Album Review

Banditos - Right On

This relatively sharp break in the Banditos’ sound breathes fresh life into an outfit outfit looking to expand boundaries while maintaining its core musical mojo.

Holler Country Music
May 23, 2022 3:19 pm GMT
Last Edited June 30, 2022 1:37 pm GMT

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With a desperado inspired name like Banditos, you’re probably expecting rugged, multi-guitar wielding Latino rockers ready to challenge Lynyrd Skynyrd with solos blazing and long hair flying.

Not so fast, amigo.

This Nashville based five-piece has never subscribed to that somewhat clichéd approach. Rather, they began by writing tight, tough country and bluegrass rockers on their 2015 debut and its 2018 follow-up. But things have changed rather substantially with a shakeup in personnel on album number three.

Where gutsy, bloozey singer Mary Beth Richardson once shared vocal duties with the male members in a sort of Delaney and Bonnie rocking soul confluence, she is now the lone lead singer. Their original bassist is gone, replaced by producer Jordan Lehning (Joshua Hedley, Rodney Crowell) who also handles keys on this recording. A three-piece horn section further enhances the mix on a handful of tunes.

The Banditos have always taken from a diverse range of rootsy influences. On Right On, they look in the rearview mirror to craft retro styled pop rockers enhanced by the swampy blood already flowing through their Southern veins. There is no time wasted in laying down the gauntlet for this rejiggered slant. On the opening ‘Time Wasted’, Phil Spector influenced chimes ring out on the chorus of a garage rocker that could have been a Shangri-Las or even early Blondie B-side.

This might take fans of the band’s two previous releases a minute to process, but once they warm up to this refined musical approach, it’s unlikely many will complain. Those familiar with Shannon & the Clams will find this revised Banditos treading similar ground, albeit with a far gutsier singer in Richardson. The transformation from a somewhat supporting role to spotlight stealing front woman status is where she probably should have been all along.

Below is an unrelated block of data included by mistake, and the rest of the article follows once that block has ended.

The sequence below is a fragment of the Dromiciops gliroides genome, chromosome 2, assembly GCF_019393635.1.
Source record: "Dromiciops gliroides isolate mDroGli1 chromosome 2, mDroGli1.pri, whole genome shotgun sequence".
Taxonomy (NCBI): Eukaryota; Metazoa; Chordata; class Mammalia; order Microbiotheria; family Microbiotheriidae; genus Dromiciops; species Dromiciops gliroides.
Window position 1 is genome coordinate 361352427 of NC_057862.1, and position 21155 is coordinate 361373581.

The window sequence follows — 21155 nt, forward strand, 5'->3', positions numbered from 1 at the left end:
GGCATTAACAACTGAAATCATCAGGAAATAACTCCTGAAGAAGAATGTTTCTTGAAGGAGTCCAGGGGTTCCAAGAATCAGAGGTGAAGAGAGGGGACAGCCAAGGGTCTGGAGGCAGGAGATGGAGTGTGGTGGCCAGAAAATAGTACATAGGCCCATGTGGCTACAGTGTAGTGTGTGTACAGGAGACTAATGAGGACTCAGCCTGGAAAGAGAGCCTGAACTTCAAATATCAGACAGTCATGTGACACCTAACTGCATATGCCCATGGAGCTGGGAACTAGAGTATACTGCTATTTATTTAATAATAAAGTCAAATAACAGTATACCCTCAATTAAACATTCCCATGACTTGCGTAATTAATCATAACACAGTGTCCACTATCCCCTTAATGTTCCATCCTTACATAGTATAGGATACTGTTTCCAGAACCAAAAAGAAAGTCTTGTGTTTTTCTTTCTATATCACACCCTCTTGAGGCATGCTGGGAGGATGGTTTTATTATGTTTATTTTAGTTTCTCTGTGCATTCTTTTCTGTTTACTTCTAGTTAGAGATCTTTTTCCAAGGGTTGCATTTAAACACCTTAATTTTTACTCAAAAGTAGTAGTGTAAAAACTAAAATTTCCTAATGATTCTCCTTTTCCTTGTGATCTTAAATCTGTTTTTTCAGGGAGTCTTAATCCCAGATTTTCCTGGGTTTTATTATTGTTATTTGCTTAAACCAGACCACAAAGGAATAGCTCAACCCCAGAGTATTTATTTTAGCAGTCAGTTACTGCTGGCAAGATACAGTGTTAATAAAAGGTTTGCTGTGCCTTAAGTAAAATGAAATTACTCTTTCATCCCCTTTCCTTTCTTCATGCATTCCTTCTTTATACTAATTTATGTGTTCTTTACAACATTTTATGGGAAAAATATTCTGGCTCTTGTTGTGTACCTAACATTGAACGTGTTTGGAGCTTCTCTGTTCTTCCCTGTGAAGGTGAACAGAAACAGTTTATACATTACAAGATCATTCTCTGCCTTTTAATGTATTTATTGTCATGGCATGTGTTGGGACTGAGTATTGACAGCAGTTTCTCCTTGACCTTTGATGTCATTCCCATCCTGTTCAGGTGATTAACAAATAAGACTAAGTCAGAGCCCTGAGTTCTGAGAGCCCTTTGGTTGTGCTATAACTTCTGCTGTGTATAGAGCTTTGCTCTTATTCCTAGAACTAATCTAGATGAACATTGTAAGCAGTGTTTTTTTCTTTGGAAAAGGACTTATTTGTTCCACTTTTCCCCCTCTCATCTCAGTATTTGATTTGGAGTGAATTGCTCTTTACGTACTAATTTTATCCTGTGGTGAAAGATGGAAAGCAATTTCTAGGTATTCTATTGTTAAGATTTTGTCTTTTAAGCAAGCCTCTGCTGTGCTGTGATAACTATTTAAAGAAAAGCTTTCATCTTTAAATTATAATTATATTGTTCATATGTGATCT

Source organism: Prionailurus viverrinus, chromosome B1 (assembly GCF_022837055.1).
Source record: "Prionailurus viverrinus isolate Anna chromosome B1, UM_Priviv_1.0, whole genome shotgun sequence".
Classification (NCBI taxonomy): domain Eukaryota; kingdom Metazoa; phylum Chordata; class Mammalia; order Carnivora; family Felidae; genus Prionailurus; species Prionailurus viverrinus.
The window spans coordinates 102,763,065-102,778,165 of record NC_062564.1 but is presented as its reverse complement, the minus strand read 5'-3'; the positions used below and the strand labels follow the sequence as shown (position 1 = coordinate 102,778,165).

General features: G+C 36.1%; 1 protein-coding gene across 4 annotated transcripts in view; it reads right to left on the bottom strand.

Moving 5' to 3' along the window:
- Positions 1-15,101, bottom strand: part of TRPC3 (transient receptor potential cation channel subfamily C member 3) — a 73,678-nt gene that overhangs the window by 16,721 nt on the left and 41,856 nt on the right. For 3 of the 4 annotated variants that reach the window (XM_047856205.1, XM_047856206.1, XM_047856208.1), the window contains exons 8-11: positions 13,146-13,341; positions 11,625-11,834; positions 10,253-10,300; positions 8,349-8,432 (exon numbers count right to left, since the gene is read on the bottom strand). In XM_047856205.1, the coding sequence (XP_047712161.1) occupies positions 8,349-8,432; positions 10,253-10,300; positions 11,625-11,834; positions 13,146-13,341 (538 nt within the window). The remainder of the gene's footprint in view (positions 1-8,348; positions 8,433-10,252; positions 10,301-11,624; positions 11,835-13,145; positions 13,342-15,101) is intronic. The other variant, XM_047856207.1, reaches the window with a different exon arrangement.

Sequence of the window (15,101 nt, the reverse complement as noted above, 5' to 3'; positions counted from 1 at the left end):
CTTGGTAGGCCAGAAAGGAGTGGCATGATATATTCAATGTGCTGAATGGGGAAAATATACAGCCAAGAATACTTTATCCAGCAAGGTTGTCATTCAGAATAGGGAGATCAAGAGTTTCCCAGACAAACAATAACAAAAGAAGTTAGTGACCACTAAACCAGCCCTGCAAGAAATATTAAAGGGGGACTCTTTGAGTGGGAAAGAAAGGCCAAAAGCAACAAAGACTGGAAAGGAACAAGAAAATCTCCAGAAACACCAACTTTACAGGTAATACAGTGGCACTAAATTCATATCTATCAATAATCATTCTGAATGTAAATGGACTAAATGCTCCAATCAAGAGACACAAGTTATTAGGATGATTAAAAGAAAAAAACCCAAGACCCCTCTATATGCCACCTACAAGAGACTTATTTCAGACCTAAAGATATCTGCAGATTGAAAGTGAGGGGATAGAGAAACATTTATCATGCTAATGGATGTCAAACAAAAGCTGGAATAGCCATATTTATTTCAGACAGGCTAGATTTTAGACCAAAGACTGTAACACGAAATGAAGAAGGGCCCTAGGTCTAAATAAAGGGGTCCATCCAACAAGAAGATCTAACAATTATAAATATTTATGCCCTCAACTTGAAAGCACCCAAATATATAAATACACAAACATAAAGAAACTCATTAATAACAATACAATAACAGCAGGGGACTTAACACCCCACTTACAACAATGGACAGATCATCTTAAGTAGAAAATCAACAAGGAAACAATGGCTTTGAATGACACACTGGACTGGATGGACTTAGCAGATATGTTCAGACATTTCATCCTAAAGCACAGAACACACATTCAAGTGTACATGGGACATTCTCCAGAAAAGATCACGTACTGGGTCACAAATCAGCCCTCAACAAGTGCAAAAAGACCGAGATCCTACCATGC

Unlike in the past, these originals jump out with hooky choruses. For ‘On My Way’ Richardson sings “…what’s the difference between winning and not giving up…I’m on my way” as soulful horns punctuate the verses, a reverbed guitar twangs away and she plunges into those lyrics as if it’s her life outlook, which it likely is.

The band dives into the noir waters that have previously colored the edges of their music for Richardson’s tour-de-force ‘One More Time’. Here she opens up, letting her husky vocals loose on the set’s bluesiest and most dramatic moment.

The band returns to their Southern rock roots on the punchy ‘Deepend Weekend’ that hurdles out with far more impulsive power than anything on their earlier discs. Stephen Pierce’s banjo takes lead on the closing music hall fashioned ‘Ozone’, even allowing Richardson a chance to break out her kazoo on the disc’s lone jazzy, New Orleans infused moment.

This relatively sharp break in the Banditos’ sound breathes fresh life into an outfit outfit looking to expand boundaries while maintaining its core musical mojo.


Right On is out on Friday 27th May via Egghunt. You can purchase the record from Holler's selected partners below:

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Egghunt | 2022

Items featured on Holler are first selected by our editorial team and then made available to buy. When you buy something through our retail links, we may earn an affiliate commission.,

Written by Hal Horowitz
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